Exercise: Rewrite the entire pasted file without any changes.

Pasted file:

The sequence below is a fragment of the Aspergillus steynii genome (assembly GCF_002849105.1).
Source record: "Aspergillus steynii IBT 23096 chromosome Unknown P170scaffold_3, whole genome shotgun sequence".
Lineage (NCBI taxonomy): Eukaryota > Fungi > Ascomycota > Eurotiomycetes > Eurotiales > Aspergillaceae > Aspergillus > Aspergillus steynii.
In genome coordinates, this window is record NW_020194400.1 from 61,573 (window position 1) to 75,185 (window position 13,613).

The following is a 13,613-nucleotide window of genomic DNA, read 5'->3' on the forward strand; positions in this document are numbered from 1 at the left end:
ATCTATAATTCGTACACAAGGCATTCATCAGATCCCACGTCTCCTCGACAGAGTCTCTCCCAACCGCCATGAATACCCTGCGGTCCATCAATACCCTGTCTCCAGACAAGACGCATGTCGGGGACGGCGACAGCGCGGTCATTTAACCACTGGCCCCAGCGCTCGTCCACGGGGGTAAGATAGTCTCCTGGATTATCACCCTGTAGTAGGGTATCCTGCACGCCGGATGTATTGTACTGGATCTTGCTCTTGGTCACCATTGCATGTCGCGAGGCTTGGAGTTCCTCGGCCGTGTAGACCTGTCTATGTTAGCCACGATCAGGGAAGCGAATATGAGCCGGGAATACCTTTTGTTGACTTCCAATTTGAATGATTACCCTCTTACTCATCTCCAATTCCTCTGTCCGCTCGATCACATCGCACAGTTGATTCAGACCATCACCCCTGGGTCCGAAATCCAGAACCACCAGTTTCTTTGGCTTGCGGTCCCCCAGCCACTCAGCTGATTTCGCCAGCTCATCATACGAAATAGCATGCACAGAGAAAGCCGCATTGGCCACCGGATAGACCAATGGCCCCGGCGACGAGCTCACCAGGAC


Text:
The sequence below is a fragment of the Aspergillus steynii genome (assembly GCF_002849105.1).
Source record: "Aspergillus steynii IBT 23096 chromosome Unknown P170scaffold_3, whole genome shotgun sequence".
Lineage (NCBI taxonomy): Eukaryota > Fungi > Ascomycota > Eurotiomycetes > Eurotiales > Aspergillaceae > Aspergillus > Aspergillus steynii.
In genome coordinates, this window is record NW_020194400.1 from 61,573 (window position 1) to 75,185 (window position 13,613).

The following is a 13,613-nucleotide window of genomic DNA, read 5'->3' on the forward strand; positions in this document are numbered from 1 at the left end:
ATCTATAATTCGTACACAAGGCATTCATCAGATCCCACGTCTCCTCGACAGAGTCTCTCCCAACCGCCATGAATACCCTGCGGTCCATCAATACCCTGTCTCCAGACAAGACGCATGTCGGGGACGGCGACAGCGCGGTCATTTAACCACTGGCCCCAGCGCTCGTCCACGGGGGTAAGATAGTCTCCTGGATTATCACCCTGTAGTAGGGTATCCTGCACGCCGGATGTATTGTACTGGATCTTGCTCTTGGTCACCATTGCATGTCGCGAGGCTTGGAGTTCCTCGGCCGTGTAGACCTGTCTATGTTAGCCACGATCAGGGAAGCGAATATGAGCCGGGAATACCTTTTGTTGACTTCCAATTTGAATGATTACCCTCTTACTCATCTCCAATTCCTCTGTCCGCTCGATCACATCGCACAGTTGATTCAGACCATCACCCCTGGGTCCGAAATCCAGAACCACCAGTTTCTTTGGCTTGCGGTCCCCCAGCCACTCAGCTGATTTCGCCAGCTCATCATACGAAATAGCATGCACAGAGAAAGCCGCATTGGCCACCGGATAGACCAATGGCCCCGGCGACGAGCTCACCAGGAC